Transfer RNAs (tRNAs) are powerful small RNA entities that are used to translate nucleotide language of genes into the amino acid language of proteins. Their near-uniform length and tertiary structure as well as their high nucleotide similarity and post-transcriptional modifications have made it difficult to characterize individual species quantitatively. However, due to the central role of the tRNA pool in protein biosynthesis as well as newly emerging roles played by tRNAs, their quantitative assessment yields important information, particularly relevant for virus research. Viruses which depend on the host protein expression machinery have evolved various strategies to optimize tRNA usage—either by adapting to the host codon usage or encoding their own tRNAs. Additionally, several viruses bear tRNA-like elements (TLE) in the 5′- and 3′-UTR of their mRNAs. There are different hypotheses concerning the manner in which such structures boost viral protein expression. Furthermore, retroviruses use special tRNAs for packaging and initiating reverse transcription of their genetic material. Since there is a strong specificity of different viruses towards certain tRNAs, different strategies for recruitment are employed. Interestingly, modifications on tRNAs strongly impact their functionality in viruses. Here, we review those intersection points between virus and tRNA research and describe methods for assessing the tRNA pool in terms of concentration, aminoacylation and modification. Full article
(This article belongs to the Special Issue Evolution of tRNA)
Open AccessFeature PaperReview
The tRNA Elbow in Structure, Recognition and Evolution
Received: 18 November 2015 / Revised: 4 January 2016 / Accepted: 6 January 2016 / Published: 12 January 2016
Cited by 18 | PDF Full-text (5850 KB) | HTML Full-text | XML Full-text
Abstract
Prominent in the L-shaped three-dimensional structure of tRNAs is the “elbow” where their two orthogonal helical stacks meet. It has a conserved structure arising from the interaction of the terminal loops of the D- and T-stem-loops, and presents to solution a flat face [...] Read more.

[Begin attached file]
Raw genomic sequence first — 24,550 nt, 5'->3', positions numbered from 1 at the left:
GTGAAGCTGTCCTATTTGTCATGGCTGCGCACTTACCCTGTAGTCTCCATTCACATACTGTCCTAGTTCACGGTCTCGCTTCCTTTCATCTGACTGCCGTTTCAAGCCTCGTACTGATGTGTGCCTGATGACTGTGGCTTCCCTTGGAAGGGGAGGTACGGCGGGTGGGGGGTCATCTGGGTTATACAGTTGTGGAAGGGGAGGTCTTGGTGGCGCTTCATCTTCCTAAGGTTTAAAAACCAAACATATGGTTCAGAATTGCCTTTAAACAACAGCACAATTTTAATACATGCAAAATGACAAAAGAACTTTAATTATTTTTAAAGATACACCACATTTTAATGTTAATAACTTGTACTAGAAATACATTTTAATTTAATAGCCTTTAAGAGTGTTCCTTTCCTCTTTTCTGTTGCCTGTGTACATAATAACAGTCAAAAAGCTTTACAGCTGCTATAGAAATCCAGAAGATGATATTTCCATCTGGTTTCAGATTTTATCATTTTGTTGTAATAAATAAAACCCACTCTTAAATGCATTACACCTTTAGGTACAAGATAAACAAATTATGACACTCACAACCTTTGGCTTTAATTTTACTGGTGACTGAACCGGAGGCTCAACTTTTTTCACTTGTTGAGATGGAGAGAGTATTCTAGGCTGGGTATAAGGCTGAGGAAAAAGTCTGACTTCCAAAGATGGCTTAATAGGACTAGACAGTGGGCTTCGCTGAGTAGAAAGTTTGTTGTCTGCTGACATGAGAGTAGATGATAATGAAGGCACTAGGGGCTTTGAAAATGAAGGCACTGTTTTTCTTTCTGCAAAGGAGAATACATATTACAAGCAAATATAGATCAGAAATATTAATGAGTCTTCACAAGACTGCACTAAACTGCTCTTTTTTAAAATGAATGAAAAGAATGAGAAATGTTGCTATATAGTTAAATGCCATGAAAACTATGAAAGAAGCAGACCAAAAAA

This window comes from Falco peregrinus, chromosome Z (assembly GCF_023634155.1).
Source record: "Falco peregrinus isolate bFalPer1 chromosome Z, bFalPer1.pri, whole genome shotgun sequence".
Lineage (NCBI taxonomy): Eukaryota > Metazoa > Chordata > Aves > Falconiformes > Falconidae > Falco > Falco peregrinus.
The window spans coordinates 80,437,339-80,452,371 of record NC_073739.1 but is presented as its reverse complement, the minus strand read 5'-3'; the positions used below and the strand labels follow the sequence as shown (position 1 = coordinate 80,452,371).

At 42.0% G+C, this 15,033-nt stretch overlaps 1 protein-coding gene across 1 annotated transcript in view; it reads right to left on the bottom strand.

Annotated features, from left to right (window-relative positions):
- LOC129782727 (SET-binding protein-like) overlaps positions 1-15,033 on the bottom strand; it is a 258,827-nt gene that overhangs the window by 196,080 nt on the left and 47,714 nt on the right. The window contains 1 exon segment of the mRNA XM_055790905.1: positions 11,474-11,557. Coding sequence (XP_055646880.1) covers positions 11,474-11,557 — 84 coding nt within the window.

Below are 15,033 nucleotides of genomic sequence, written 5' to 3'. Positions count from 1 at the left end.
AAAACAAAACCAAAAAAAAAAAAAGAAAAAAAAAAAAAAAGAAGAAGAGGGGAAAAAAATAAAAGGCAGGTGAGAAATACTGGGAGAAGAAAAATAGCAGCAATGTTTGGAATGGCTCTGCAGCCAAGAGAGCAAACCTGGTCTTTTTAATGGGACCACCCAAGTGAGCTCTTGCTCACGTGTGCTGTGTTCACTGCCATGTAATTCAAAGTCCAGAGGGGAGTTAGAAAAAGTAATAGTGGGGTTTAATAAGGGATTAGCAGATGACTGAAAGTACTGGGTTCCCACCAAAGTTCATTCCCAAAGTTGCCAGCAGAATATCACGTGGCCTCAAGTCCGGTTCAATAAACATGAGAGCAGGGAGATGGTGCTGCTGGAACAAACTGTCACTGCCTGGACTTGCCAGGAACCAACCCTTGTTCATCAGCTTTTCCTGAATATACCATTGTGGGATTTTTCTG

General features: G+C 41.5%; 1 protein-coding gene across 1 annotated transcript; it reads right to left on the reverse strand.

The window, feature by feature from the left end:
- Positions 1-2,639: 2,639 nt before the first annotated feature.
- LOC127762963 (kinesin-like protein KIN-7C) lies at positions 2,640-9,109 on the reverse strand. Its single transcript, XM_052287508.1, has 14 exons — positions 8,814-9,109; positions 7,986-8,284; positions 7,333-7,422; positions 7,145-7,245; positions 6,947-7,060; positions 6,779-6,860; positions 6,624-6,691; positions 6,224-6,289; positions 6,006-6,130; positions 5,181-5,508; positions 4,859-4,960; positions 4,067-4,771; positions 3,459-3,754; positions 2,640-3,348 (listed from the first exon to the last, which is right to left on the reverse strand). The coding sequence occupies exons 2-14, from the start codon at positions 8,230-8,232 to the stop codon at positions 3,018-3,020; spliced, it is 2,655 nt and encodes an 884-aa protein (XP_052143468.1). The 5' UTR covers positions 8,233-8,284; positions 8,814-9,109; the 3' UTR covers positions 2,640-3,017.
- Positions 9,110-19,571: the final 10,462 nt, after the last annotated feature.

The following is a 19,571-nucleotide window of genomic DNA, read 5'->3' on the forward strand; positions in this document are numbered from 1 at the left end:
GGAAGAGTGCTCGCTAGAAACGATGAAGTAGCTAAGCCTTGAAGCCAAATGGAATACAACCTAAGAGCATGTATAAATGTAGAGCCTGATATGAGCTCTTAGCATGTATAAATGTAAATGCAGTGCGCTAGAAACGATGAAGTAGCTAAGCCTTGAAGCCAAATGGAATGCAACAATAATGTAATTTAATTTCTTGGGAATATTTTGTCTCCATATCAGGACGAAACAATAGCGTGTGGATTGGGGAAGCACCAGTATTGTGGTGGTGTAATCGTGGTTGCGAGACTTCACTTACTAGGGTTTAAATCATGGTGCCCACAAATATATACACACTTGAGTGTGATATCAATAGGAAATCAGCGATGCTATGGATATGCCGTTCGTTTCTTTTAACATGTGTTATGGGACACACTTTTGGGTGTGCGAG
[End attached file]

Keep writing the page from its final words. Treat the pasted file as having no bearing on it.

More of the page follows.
Prominent in the L-shaped three-dimensional structure of tRNAs is the “elbow” where their two orthogonal helical stacks meet. It has a conserved structure arising from the interaction of the terminal loops of the D- and T-stem-loops, and presents to solution a flat face of a tertiary base pair between the D- and T-loops. In addition to the ribosome, which interacts with the elbow in all three of its tRNA binding sites, several cellular RNAs and many proteins are known to recognize the elbow. At least three classes of non-coding RNAs, namely 23S rRNA, ribonuclease P, and the T-box riboswitches, recognize the tRNA elbow employing an identical structural motif consisting of two interdigitated T-loops. In contrast, structural solutions to tRNA-elbow recognition by proteins are varied. Some enzymes responsible for post-transcriptional tRNA modification even disrupt the elbow structure in order to access their substrate nucleotides. The evolutionary origin of the elbow is mysterious, but, because it does not explicitly participate in the flow of genetic information, it has been proposed to be a late innovation. Regardless, it is biologically essential. Even some viruses that hijack the cellular machinery using tRNA decoys have convergently evolved near-perfect mimics of the tRNA elbow. Full article
(This article belongs to the Special Issue Evolution of tRNA)
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Open AccessReview
Perspectives and Insights into the Competition for Aminoacyl-tRNAs between the Translational Machinery and for tRNA Dependent Non-Ribosomal Peptide Bond Formation
Received: 1 December 2015 / Revised: 23 December 2015 / Accepted: 25 December 2015 / Published: 31 December 2015
Cited by 2 | PDF Full-text (1569 KB) | HTML Full-text | XML Full-text
Abstract
Aminoacyl-tRNA protein transferases catalyze the transfer of amino acids from aminoacyl-tRNAs to polypeptide substrates. Different forms of these enzymes are found in the different kingdoms of life and have been identified to be central to a wide variety of cellular processes. L/F-transferase is [...] Read more.